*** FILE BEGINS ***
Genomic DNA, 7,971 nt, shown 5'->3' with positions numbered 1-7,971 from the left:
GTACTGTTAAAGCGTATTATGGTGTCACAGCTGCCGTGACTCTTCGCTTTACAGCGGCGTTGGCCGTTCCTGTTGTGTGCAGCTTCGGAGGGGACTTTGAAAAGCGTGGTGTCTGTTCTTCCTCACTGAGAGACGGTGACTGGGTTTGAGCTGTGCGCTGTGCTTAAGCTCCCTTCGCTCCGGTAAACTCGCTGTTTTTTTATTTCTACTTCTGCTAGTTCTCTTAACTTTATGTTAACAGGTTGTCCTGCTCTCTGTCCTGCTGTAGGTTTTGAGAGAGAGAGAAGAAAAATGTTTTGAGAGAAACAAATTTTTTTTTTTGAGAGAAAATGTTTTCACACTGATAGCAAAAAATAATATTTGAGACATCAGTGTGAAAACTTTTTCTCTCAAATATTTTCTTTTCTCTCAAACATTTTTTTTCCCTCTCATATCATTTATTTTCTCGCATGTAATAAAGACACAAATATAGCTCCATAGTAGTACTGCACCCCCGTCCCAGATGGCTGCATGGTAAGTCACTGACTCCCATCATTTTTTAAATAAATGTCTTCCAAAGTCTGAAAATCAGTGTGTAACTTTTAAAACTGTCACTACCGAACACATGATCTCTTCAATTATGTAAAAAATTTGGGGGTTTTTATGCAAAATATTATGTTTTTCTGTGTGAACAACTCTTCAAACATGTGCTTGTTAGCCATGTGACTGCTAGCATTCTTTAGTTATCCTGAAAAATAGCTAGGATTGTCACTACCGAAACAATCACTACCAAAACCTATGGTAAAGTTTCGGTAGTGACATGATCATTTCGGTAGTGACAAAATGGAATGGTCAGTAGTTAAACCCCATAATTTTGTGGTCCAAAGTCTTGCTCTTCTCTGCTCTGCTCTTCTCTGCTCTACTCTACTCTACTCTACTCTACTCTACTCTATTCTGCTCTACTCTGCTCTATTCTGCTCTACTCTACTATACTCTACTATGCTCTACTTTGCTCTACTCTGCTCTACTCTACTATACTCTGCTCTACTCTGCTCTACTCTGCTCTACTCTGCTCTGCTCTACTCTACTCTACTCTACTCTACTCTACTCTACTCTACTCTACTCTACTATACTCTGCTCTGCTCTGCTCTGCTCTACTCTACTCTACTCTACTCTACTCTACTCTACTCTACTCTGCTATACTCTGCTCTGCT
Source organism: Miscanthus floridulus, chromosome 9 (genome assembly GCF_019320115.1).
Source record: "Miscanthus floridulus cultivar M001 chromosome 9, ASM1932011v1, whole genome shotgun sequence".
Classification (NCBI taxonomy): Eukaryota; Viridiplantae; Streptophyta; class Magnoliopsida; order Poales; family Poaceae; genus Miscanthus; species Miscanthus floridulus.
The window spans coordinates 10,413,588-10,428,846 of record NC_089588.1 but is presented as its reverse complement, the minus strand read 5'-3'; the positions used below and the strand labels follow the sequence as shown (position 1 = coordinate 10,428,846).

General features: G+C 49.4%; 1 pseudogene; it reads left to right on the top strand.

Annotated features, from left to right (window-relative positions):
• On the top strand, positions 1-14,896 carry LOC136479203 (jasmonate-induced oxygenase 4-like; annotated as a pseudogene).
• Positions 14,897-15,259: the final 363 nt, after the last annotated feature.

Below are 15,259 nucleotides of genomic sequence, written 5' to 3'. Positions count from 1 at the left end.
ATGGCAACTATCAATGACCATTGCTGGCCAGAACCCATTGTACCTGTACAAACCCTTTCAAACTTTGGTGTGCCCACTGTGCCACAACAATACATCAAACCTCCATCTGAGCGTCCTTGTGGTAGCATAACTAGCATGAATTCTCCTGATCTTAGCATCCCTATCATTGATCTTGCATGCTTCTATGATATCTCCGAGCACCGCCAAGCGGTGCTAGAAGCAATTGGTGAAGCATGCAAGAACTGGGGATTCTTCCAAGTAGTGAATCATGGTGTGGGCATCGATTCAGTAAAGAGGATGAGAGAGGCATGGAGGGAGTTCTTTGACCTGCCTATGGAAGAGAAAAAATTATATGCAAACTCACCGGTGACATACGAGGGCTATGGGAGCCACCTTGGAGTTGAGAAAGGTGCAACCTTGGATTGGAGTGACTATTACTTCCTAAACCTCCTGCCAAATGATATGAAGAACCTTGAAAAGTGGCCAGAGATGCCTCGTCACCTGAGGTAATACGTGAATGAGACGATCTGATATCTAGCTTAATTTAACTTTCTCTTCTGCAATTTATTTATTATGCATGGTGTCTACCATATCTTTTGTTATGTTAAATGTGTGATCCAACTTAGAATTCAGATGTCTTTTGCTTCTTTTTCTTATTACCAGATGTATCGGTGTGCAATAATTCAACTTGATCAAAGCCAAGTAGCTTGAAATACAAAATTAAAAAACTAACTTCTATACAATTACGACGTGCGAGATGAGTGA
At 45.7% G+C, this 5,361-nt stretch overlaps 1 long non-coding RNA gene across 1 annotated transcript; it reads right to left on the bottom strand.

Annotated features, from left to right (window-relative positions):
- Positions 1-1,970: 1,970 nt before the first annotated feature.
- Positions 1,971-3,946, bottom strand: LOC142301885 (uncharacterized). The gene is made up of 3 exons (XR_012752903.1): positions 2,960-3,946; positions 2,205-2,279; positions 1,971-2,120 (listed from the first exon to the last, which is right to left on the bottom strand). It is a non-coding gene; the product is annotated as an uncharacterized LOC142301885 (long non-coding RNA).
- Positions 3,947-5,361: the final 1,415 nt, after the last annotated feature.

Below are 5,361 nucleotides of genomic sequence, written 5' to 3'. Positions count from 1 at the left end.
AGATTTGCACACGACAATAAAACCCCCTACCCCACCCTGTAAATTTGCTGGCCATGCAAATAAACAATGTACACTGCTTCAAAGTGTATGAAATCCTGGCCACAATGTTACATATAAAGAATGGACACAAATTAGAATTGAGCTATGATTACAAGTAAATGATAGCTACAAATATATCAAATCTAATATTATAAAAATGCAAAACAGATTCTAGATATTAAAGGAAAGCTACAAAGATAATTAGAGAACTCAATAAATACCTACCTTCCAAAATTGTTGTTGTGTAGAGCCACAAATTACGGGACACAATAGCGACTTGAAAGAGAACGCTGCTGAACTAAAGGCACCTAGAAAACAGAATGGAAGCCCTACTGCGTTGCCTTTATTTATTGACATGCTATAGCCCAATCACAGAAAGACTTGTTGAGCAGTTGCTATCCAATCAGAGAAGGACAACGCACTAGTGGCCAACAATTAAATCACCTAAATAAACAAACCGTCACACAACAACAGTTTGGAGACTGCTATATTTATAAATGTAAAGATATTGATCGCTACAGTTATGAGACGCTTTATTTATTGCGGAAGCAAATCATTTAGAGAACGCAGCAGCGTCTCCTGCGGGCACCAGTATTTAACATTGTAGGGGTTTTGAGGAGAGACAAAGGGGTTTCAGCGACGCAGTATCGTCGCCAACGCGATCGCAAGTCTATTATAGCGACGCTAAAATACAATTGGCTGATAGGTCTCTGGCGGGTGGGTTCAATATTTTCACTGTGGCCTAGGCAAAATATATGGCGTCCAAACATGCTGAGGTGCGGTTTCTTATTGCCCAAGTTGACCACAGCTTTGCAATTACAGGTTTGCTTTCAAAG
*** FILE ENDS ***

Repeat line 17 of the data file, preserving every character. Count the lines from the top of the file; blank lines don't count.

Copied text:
- Positions 3,947-5,361: the final 1,415 nt, after the last annotated feature.